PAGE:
A New Telephone Scam

Usually when word spreads of a new telephone, mail, or online scam I’m skeptical. Most of the time these scams end up being fear mongering. But I actually know a friend who was cheated by a recent telephone scam so I believe it’s legitimate and therefore worth bringing up:

One of my Facebook followers let me know about an old scam that has roared back to life. Years ago, crooks found a way to exploit a handful of international area codes that don’t require a foreign code to dial up.

Now that scam has resurfaced as what’s being called the “one ring scam.” Crooks are using robocalling technology to place Internet calls that only ring once to cell phones.

If you pick up, the robocaller just drops the line. But the bigger danger is if you miss the call. Like so many people, you might think it’s an important call and dial that number right back.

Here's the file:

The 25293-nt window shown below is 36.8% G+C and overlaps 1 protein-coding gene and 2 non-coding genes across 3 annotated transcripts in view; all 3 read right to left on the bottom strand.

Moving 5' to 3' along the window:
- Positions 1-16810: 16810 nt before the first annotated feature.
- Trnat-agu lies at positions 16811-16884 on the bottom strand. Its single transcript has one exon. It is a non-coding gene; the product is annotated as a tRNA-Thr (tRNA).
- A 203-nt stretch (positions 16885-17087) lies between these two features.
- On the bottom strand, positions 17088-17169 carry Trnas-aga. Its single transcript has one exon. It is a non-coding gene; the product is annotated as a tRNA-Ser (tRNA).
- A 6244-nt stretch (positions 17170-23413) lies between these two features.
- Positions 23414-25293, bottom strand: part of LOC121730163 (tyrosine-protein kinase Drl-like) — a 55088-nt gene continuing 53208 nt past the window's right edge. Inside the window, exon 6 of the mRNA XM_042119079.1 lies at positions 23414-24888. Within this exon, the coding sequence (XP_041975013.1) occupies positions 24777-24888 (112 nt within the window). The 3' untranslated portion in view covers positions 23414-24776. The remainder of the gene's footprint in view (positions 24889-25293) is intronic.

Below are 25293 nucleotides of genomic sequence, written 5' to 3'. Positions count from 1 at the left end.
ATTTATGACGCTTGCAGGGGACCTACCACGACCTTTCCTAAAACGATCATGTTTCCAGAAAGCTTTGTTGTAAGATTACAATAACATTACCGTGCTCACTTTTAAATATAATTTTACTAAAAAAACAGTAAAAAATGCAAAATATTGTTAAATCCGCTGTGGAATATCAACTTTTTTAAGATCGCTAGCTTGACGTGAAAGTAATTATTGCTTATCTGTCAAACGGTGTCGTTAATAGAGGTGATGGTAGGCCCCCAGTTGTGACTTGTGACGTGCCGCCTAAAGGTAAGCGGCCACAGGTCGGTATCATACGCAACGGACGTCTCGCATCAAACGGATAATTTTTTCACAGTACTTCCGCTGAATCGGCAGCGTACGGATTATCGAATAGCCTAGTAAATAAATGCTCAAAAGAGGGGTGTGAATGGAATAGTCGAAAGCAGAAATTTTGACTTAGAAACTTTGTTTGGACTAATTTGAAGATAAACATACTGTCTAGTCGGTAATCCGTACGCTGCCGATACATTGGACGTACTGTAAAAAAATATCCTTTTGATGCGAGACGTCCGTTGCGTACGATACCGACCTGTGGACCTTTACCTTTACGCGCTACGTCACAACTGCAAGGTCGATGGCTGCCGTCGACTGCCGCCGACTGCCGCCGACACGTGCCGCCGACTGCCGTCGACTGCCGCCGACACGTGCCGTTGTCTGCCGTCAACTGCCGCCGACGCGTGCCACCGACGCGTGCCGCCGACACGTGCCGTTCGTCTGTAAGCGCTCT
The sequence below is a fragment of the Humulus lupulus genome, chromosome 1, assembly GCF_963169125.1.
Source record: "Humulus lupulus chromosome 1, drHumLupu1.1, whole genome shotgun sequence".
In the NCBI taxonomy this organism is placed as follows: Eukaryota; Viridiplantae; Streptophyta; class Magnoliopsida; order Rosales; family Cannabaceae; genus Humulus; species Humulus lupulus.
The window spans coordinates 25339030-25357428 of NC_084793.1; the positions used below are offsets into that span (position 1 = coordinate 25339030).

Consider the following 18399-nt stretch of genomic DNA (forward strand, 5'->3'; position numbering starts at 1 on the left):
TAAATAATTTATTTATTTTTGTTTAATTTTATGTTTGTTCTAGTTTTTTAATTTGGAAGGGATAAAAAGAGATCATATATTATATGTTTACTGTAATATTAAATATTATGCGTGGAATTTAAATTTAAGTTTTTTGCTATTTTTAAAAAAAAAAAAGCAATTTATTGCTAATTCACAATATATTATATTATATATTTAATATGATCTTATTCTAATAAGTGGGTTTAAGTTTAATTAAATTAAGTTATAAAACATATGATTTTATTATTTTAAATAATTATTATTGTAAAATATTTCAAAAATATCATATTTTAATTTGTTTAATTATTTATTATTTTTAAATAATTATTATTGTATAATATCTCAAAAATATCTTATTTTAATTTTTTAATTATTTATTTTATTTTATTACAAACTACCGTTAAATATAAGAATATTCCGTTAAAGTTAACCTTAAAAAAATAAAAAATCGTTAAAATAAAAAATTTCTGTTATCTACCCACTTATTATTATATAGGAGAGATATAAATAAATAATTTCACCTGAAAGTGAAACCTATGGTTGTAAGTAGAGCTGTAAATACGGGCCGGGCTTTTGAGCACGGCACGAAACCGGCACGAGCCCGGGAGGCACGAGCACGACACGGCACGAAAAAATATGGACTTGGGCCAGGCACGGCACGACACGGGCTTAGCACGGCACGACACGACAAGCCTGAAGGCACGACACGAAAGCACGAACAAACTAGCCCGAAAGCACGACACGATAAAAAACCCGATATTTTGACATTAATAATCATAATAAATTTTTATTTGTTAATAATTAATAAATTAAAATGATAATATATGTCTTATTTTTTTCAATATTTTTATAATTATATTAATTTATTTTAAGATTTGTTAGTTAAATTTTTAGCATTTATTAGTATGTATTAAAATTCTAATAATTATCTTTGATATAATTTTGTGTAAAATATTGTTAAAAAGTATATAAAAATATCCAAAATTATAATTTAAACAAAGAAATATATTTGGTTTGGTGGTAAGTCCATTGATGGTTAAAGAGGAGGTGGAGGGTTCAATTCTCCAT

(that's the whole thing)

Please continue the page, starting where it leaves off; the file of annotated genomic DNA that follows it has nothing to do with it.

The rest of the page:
Bad move.

Turns out the area codes are in the Caribbean. That call will cost you between $15 and $30! And to add insult to injury, the criminals behind these calls will sign you up (through your cell provider) for bogus services that will be crammed on your phone bill if you return their call.

I have a policy of never answering the phone when I don’t recognize the number. If it’s important I know the person will leave a voice mail, which I can use to identify the caller. If I’m unable to identify the caller via their voice mail message or don’t recognize the individual or organization that left the message I don’t bother calling back. My primary reason for this is sheer laziness but it turns out that it also guards against several scams.

Scamming people out of resources is probably the second oldest profession in the world. Unless you want to regularly be separated from your money you need to be extremely skeptical of, well, everything. If you can’t identify the person you’re communicating with then you should assume that it’s a scam or a waste of your time (or both). Even being able to identify the person you’re communicating with isn’t always an effective defense since many so-called friends turn out to be scam artists themselves.